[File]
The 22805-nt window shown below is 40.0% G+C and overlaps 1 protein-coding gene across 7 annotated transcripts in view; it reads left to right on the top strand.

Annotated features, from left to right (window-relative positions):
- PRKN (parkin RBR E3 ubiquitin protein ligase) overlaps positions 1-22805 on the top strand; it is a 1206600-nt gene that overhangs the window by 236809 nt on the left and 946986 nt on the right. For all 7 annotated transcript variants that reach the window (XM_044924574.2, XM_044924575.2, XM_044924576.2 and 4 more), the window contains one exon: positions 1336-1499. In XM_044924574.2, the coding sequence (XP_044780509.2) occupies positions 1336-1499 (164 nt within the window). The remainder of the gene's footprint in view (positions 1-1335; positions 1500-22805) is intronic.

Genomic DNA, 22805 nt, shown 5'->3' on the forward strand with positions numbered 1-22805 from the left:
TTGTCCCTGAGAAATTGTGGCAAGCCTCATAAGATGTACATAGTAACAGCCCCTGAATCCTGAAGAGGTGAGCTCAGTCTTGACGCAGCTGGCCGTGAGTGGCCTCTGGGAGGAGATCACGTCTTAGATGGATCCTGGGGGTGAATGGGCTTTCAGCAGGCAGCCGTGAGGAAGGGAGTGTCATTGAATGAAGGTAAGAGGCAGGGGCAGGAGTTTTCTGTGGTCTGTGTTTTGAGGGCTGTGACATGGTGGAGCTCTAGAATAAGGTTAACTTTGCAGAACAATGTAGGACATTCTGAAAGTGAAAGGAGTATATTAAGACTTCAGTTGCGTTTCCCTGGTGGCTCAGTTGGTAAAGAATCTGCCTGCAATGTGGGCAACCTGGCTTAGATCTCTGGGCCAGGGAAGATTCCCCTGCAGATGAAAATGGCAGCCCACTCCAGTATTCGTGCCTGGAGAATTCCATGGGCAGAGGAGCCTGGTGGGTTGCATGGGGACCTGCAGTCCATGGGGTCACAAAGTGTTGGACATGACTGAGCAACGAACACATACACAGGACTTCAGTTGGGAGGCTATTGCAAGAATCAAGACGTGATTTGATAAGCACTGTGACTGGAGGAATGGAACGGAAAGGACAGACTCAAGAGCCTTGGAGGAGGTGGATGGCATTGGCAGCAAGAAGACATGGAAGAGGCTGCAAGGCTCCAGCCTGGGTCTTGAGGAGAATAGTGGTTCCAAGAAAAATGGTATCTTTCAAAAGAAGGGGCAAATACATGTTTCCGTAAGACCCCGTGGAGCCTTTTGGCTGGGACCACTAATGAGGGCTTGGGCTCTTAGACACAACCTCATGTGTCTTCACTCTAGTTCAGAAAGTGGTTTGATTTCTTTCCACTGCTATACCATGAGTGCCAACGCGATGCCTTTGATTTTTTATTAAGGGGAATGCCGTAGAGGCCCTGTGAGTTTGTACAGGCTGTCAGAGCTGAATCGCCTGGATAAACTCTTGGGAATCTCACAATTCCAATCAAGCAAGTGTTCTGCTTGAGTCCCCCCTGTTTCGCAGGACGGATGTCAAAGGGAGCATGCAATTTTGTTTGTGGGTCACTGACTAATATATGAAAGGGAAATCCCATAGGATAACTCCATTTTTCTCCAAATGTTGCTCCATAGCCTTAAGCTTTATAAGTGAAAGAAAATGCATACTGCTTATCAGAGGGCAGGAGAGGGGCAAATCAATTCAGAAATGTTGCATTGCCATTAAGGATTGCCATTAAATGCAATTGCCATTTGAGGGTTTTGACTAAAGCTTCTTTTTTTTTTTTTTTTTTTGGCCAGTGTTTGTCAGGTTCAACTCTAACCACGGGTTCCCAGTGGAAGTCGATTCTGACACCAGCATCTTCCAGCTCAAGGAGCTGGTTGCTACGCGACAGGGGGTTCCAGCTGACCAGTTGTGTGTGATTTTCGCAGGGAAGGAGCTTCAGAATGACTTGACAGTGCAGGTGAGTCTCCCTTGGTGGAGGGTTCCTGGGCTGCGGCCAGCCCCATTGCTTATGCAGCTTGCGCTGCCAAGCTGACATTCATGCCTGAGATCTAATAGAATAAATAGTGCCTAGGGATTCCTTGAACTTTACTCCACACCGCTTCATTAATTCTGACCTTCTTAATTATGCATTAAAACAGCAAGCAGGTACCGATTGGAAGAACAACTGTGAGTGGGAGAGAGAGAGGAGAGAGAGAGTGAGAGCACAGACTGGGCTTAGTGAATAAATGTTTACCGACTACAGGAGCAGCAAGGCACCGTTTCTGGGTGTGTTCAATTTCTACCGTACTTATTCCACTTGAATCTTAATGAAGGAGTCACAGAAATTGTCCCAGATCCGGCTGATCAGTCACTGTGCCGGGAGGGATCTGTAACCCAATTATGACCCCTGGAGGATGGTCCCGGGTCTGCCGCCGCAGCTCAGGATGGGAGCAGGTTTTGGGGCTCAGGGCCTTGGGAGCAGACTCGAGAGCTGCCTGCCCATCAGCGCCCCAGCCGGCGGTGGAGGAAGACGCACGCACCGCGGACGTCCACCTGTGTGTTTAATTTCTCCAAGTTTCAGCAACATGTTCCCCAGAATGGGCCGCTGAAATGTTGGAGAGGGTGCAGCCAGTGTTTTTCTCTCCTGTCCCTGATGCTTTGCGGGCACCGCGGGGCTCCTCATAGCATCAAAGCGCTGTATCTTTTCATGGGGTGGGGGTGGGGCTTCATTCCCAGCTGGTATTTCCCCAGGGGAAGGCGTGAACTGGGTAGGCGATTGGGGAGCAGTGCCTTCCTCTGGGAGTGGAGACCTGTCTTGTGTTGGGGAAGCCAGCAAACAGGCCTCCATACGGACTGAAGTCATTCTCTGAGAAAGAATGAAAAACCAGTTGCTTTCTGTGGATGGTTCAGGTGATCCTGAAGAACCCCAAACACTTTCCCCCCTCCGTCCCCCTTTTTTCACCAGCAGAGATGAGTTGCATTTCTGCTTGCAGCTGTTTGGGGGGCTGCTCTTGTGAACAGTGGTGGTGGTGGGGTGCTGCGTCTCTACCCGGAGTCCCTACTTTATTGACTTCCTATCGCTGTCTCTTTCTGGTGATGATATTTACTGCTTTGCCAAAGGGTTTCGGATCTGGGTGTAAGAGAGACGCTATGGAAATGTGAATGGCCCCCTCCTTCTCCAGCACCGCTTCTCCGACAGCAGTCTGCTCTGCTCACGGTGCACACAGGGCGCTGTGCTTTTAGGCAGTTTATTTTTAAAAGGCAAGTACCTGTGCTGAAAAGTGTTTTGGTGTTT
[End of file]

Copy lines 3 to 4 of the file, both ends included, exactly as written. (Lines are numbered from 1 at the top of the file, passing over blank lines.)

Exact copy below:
- PRKN (parkin RBR E3 ubiquitin protein ligase) overlaps positions 1-22805 on the top strand; it is a 1206600-nt gene that overhangs the window by 236809 nt on the left and 946986 nt on the right. For all 7 annotated transcript variants that reach the window (XM_044924574.2, XM_044924575.2, XM_044924576.2 and 4 more), the window contains one exon: positions 1336-1499. In XM_044924574.2, the coding sequence (XP_044780509.2) occupies positions 1336-1499 (164 nt within the window). The remainder of the gene's footprint in view (positions 1-1335; positions 1500-22805) is intronic.

Genomic DNA, 22805 nt, shown 5'->3' on the forward strand with positions numbered 1-22805 from the left: